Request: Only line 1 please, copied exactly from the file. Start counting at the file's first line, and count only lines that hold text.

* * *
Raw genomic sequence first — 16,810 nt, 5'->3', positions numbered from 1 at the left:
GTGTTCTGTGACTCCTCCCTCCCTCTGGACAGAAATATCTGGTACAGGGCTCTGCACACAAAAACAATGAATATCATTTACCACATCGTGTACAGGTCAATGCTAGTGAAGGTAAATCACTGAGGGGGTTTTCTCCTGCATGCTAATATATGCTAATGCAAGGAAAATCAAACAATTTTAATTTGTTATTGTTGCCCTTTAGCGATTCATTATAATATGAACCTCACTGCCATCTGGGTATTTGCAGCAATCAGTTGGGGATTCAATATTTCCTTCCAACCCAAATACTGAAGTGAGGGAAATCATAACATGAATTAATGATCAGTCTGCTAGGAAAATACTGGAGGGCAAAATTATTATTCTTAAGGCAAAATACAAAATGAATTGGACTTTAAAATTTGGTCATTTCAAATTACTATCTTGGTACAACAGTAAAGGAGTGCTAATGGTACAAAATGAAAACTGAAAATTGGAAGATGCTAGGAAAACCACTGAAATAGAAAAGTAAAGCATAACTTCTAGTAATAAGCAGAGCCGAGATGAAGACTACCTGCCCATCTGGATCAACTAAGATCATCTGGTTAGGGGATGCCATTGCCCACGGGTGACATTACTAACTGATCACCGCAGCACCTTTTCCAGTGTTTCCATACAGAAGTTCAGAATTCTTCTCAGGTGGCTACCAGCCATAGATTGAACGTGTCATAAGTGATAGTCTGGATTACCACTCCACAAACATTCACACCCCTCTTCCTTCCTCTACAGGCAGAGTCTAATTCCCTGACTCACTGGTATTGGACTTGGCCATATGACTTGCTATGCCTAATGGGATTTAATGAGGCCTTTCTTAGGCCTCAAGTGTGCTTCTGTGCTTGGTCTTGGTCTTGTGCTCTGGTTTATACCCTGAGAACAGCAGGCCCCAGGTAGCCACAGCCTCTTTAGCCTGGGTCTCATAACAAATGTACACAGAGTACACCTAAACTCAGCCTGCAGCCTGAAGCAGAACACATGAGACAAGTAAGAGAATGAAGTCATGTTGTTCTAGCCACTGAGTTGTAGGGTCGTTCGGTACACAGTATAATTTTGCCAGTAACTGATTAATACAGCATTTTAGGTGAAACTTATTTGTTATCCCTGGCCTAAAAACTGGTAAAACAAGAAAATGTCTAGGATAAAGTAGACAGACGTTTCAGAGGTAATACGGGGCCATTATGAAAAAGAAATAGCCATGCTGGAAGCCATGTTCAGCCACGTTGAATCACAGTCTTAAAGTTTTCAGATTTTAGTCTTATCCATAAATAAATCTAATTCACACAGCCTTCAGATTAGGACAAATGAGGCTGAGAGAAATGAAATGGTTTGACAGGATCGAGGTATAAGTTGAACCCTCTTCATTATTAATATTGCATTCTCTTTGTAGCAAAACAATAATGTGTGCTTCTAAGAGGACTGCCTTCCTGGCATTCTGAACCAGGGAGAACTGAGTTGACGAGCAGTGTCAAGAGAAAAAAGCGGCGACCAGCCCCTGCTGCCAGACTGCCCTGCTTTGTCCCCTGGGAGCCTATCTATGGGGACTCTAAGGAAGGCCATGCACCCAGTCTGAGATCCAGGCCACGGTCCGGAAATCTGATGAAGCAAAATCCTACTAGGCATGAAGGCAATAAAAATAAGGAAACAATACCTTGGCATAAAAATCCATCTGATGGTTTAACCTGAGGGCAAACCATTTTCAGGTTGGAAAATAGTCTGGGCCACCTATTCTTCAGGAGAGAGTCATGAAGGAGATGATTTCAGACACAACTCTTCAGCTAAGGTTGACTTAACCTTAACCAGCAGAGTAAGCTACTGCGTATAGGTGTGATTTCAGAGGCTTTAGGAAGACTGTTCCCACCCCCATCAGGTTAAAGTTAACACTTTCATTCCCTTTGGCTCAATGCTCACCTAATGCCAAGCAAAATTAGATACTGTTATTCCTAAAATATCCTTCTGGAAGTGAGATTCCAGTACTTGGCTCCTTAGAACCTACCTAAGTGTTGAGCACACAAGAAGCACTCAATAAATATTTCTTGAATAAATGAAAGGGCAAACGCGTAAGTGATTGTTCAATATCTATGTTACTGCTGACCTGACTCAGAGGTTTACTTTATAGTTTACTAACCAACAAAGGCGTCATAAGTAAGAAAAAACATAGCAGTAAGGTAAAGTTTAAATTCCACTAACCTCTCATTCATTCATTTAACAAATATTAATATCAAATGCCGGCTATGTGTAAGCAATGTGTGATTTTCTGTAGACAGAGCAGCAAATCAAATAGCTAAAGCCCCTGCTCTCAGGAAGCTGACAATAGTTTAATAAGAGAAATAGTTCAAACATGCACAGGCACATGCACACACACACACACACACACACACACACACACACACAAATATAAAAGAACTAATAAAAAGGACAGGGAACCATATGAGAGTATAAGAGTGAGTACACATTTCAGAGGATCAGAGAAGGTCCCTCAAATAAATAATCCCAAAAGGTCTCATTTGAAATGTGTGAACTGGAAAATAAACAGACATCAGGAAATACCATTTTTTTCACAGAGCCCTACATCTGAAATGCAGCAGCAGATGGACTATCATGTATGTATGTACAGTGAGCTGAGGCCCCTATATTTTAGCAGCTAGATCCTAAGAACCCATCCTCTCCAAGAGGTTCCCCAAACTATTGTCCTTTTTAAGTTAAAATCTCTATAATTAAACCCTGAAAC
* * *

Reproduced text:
Raw genomic sequence first — 16,810 nt, 5'->3', positions numbered from 1 at the left: